Maturing technology, more vendors with stronger solutions, heated competition and increased convergence are the key drivers behind the emerging voice-over-IP market in Canada, according to the Yankee Group.

Primus Canada was

the first to market with is VoIP offering in January 2004 — one year after Vonage launched its service in the U.S. — followed by Vonage, the former Sprint Canada (now Rogers Telecom) and more recently cable companies such Shaw and Rogers. The technology, however, presents different strategies and risks to these groups, an analyst said.

“For cablecos, adding phone service allows them to compete with a true triple play,” said Carrie MacGillivray, senior analyst, Canadian market strategies, Yankee Group. “With the CRTC ruling they will also be able to bundle local service into their existing bundles.”

MacGillivray, who led a Yankee Group online discussion forum titled, “Canadian VoIP Landscape,” on Wednesday, added the introduction of VoIP also provides cablecos with an opportunity to develop a new revenue stream and compete aggressively with the incumbent telephone carriers.

Alternative providers like Vonage are vying to create a profitable business and grow their revenue in a market where they face stiff competition from big players.

“They are faced with a shrinking niche market that is interested in a very low cost service,” said MacGillivray . “Without a larger product portfolio, they are vulnerable.”

MacGillivray added if alternative providers or niche players want to stay afloat, they need to focus on value-added services instead of solely fixating on price.

Telcos, on the other hand, must enter this market and try to prevent customers from turning to the competition. This group, however, runs the risk of “self-cannibalization” of their existing local telephone service. At the same time, the introduction of such an offering also allows them to retain a revenue-generating customer.

“(Telcos) need to take advantage of their strong reputation and look outside the box when considering bundling options,” said MacGillivray.

But it’s the incumbents or ILECs (incumbent local exchange carriers) such as Bell Canada and Telus that are faced with the biggest challenge to protect their existing subscriber base and continue to grow revenue. ILECs face the additional risk of confusing the customer in terms of giving them two options — traditional phone service and voice. The other more pressing risk is the regulatory environment. The decision on May 12 ensures that new entrants have a chance to get established in the voice market before there is an unfair advantage from incumbents, according to the analyst firm. ILECs, however, fought back last week when they asked the feds to overturn the May 12 ruling.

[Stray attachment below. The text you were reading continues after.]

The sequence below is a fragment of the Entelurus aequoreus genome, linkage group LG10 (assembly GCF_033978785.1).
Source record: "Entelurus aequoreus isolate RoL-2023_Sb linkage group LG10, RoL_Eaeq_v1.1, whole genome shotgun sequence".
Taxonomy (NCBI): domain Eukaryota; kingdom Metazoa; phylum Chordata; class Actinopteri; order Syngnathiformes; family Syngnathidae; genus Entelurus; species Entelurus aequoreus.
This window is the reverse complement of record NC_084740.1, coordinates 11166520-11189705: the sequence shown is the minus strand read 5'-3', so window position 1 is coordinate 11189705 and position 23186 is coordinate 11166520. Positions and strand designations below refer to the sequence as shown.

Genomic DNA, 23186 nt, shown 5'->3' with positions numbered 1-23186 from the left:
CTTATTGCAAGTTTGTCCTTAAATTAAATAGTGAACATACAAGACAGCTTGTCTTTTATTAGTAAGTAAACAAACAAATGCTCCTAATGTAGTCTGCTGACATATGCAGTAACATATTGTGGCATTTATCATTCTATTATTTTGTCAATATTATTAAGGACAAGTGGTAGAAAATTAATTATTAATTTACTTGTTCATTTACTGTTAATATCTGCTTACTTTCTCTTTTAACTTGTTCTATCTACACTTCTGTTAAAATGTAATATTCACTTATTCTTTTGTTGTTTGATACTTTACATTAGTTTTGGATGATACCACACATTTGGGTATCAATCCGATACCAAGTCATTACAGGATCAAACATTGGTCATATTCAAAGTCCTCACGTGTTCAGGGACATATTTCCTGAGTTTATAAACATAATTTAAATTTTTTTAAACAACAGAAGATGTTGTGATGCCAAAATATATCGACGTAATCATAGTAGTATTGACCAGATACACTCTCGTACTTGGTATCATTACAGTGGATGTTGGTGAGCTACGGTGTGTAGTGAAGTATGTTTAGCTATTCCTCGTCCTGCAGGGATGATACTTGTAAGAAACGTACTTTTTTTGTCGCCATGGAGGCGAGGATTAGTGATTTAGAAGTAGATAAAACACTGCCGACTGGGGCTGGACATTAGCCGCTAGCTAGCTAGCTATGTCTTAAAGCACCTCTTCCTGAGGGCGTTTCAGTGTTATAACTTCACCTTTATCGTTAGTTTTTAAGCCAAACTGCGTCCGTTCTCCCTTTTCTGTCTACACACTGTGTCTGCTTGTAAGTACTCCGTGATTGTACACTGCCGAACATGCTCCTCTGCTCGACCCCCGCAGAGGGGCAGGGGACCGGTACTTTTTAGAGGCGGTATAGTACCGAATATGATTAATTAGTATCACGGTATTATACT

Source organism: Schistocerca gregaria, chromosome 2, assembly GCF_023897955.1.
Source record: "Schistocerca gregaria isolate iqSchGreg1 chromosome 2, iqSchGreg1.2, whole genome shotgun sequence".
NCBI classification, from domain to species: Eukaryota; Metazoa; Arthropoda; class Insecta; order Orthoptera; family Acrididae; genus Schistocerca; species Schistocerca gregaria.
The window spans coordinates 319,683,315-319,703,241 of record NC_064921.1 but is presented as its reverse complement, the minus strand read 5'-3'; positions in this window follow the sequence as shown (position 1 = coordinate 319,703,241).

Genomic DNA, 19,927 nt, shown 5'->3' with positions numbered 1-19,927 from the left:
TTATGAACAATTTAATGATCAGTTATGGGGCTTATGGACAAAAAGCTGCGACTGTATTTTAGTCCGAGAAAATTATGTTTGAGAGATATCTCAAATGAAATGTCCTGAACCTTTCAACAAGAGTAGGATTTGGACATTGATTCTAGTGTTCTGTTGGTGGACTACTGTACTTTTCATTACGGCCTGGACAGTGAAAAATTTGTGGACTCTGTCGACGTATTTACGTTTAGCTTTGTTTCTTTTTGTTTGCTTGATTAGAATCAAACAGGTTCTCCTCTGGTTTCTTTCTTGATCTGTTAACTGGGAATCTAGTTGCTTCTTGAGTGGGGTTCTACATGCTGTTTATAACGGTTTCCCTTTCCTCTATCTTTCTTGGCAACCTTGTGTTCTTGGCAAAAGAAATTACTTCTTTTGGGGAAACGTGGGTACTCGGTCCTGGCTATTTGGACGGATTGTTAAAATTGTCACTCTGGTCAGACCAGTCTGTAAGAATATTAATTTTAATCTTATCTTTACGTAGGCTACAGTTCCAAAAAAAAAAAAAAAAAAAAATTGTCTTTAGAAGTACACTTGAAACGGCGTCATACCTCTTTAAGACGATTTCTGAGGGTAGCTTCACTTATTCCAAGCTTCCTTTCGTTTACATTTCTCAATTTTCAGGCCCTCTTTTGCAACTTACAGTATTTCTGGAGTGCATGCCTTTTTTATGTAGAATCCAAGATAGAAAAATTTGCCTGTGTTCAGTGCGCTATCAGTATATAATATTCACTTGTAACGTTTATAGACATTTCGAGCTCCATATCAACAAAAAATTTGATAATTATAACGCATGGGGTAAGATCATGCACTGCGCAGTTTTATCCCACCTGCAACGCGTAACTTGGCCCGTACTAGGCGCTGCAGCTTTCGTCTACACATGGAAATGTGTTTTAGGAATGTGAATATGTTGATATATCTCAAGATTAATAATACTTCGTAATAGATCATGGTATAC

“The ILECs view the May 12 decision as a severe handicap for their ability to compete both with requirement for tariff approval but also bundling and win-back rules,” said MacGillivray.

While the ILECs argue that restrictions imposed on them jeopardize their competitive position — Yankee Group says telephone companies have 97-plus per cent market share in the local telephone market — the CRTC’s recent quick term approval of Bell’s tariff application for digital voice still gives ILECs the chance to compete flexibly. MacGillivray, however, added that if other players ask for full disclosure of the prices then this could hinder Bell’s current position.

“The bundles, being the strong marketing tool that they are, will inhibit some customers from moving voice and high speed Internet elsewhere regardless of whether local phone service is or isn’t bundled with other services,” she said.

While cablecos present a viable alternative to the ILECs, the Yankee Group reported that the Canadian cable VoIP market has moved slower than initially expected. But the cablecos also face competition — namely from the growing threat of telco video providers like Videotron, which leads the Canadian cableco VoIP market. Videotron launched a VoIP service in Montreal in January and currently has 42,000-plus voice customers in the province.

“This example demonstrates the pent up demand for cheaper ILEC replacement in Canada,” said MacGillivray.

Even with increasing adoption rates of the technology, the Canadian Technologically Advanced Family Survey, which surveyed 1,100 respondents, showed that 71 per cent have never heard of VoIP. Twenty-four per cent said they had heard of it but never used it and only four per cent have tried it.

“There’s still a long way to go for VoIP to gain mass market popularity,” said MacGillivray.

Aside from bundles, new features and long distance savings, MacGillivray said ensuring a positive end user experience is paramount to driving consumer adoption of VoIP.


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